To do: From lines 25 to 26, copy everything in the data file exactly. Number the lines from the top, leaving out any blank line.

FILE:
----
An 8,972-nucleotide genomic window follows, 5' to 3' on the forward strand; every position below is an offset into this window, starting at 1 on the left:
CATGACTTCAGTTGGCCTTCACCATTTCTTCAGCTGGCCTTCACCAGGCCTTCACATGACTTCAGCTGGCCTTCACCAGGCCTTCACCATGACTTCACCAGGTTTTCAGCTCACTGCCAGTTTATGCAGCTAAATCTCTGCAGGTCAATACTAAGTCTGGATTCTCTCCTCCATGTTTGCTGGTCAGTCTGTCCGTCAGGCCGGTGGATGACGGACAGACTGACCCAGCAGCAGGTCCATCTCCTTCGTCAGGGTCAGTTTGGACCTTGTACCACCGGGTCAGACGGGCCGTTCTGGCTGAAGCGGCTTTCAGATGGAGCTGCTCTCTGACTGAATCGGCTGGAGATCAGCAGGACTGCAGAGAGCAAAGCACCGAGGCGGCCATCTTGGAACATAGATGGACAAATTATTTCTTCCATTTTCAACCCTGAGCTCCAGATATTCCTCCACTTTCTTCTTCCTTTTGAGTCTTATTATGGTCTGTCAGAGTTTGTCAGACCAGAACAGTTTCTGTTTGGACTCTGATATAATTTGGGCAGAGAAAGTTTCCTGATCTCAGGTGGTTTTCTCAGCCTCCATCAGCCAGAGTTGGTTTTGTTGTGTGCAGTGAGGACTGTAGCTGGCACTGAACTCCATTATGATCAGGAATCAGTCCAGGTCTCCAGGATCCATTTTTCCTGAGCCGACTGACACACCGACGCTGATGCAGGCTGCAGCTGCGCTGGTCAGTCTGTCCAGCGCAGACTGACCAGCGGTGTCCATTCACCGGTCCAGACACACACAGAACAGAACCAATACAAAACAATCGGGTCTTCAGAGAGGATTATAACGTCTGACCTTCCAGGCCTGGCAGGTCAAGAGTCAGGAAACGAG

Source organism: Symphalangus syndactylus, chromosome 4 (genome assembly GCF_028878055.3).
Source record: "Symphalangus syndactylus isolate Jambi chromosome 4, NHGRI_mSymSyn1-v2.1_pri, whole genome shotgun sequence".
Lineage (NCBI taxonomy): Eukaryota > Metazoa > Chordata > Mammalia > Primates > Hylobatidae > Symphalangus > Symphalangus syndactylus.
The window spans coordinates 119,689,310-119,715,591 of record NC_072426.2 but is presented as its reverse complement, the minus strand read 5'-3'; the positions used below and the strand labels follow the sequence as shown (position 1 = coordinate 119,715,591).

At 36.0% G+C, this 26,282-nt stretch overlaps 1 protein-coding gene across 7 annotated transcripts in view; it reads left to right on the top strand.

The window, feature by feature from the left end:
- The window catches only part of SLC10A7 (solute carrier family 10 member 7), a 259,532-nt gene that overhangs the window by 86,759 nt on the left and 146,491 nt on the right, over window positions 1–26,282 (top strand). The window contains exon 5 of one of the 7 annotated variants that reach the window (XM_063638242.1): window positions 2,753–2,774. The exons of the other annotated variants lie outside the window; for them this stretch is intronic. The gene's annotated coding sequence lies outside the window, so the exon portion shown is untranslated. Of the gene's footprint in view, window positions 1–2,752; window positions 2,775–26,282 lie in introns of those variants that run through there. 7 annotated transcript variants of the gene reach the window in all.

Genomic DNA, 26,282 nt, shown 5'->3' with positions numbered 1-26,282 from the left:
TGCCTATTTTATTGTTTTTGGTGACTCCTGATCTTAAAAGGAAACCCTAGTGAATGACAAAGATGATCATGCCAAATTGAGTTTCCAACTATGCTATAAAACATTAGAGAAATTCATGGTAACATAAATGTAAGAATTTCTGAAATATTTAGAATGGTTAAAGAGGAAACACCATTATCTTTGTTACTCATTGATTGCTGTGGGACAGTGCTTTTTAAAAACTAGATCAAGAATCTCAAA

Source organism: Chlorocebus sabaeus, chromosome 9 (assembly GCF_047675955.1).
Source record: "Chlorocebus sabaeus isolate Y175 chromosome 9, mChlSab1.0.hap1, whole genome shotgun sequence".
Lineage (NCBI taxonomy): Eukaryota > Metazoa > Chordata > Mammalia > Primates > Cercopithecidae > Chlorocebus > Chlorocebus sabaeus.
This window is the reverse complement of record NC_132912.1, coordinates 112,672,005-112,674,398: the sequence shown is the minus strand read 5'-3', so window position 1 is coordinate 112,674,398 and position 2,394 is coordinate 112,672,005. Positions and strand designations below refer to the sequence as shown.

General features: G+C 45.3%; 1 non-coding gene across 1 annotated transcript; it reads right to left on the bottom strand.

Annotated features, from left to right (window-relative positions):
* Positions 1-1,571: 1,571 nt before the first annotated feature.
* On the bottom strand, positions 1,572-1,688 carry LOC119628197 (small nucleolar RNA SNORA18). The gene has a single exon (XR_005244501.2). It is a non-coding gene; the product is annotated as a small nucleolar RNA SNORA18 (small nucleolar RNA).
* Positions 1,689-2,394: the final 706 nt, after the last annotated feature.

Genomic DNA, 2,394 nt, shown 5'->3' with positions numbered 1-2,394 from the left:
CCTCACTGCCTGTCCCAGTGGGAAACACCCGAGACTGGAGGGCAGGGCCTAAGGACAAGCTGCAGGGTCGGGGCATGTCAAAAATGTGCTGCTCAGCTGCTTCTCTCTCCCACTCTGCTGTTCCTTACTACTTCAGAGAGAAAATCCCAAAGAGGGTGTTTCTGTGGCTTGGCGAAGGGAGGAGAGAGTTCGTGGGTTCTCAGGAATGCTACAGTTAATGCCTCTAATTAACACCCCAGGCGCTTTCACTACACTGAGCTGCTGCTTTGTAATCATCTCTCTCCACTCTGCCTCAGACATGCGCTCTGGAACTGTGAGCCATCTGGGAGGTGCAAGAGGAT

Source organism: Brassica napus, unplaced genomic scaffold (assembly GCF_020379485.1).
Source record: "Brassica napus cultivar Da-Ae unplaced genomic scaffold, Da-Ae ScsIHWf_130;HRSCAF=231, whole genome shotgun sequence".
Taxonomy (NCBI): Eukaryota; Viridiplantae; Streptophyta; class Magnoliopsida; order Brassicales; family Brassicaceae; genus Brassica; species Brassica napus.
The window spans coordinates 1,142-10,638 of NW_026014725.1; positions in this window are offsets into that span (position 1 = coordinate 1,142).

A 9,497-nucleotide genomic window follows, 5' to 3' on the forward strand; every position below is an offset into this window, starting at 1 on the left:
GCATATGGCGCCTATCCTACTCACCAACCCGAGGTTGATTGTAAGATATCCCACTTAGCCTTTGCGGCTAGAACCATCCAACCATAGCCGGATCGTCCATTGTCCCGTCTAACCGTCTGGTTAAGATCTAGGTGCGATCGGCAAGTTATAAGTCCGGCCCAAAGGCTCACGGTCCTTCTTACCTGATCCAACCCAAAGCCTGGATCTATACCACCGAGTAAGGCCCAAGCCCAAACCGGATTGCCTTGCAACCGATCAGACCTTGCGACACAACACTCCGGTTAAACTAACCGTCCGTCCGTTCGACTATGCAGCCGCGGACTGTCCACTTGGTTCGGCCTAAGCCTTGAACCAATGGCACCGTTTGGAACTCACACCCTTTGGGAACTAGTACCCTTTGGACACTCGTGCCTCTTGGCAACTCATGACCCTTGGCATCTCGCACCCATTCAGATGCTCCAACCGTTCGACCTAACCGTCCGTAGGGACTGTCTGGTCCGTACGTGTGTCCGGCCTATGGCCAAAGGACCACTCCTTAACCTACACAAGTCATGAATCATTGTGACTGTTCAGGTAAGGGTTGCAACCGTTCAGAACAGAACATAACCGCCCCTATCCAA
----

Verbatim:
Taxonomy (NCBI): Eukaryota; Viridiplantae; Streptophyta; class Magnoliopsida; order Brassicales; family Brassicaceae; genus Brassica; species Brassica napus.
The window spans coordinates 1,142-10,638 of NW_026014725.1; positions in this window are offsets into that span (position 1 = coordinate 1,142).